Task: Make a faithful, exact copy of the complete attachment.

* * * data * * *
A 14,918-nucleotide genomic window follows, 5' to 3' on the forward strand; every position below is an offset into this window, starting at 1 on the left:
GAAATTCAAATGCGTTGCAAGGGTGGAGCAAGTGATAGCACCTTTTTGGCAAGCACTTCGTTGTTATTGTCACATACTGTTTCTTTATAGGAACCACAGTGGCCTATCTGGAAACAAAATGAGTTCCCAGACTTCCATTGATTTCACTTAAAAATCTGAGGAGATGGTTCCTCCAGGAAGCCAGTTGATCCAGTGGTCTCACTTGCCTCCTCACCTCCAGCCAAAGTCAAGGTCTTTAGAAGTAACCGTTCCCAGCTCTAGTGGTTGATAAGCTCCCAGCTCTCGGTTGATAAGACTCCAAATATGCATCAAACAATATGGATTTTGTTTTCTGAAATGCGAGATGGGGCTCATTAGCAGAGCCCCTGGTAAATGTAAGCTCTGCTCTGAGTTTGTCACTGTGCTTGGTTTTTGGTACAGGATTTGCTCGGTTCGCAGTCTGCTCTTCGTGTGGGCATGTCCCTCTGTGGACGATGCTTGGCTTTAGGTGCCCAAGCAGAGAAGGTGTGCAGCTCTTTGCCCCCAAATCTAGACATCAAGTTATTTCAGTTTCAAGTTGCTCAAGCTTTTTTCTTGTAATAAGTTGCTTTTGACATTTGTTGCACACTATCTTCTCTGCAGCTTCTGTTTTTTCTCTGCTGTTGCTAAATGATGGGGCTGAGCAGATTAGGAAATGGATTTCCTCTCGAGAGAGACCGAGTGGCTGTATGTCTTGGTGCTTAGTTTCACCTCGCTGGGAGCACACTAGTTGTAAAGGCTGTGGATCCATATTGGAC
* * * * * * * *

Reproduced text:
A 14,918-nucleotide genomic window follows, 5' to 3' on the forward strand; every position below is an offset into this window, starting at 1 on the left:
GAAATTCAAATGCGTTGCAAGGGTGGAGCAAGTGATAGCACCTTTTTGGCAAGCACTTCGTTGTTATTGTCACATACTGTTTCTTTATAGGAACCACAGTGGCCTATCTGGAAACAAAATGAGTTCCCAGACTTCCATTGATTTCACTTAAAAATCTGAGGAGATGGTTCCTCCAGGAAGCCAGTTGATCCAGTGGTCTCACTTGCCTCCTCACCTCCAGCCAAAGTCAAGGTCTTTAGAAGTAACCGTTCCCAGCTCTAGTGGTTGATAAGCTCCCAGCTCTCGGTTGATAAGACTCCAAATATGCATCAAACAATATGGATTTTGTTTTCTGAAATGCGAGATGGGGCTCATTAGCAGAGCCCCTGGTAAATGTAAGCTCTGCTCTGAGTTTGTCACTGTGCTTGGTTTTTGGTACAGGATTTGCTCGGTTCGCAGTCTGCTCTTCGTGTGGGCATGTCCCTCTGTGGACGATGCTTGGCTTTAGGTGCCCAAGCAGAGAAGGTGTGCAGCTCTTTGCCCCCAAATCTAGACATCAAGTTATTTCAGTTTCAAGTTGCTCAAGCTTTTTTCTTGTAATAAGTTGCTTTTGACATTTGTTGCACACTATCTTCTCTGCAGCTTCTGTTTTTTCTCTGCTGTTGCTAAATGATGGGGCTGAGCAGATTAGGAAATGGATTTCCTCTCGAGAGAGACCGAGTGGCTGTATGTCTTGGTGCTTAGTTTCACCTCGCTGGGAGCACACTAGTTGTAAAGGCTGTGGATCCATATTGGAC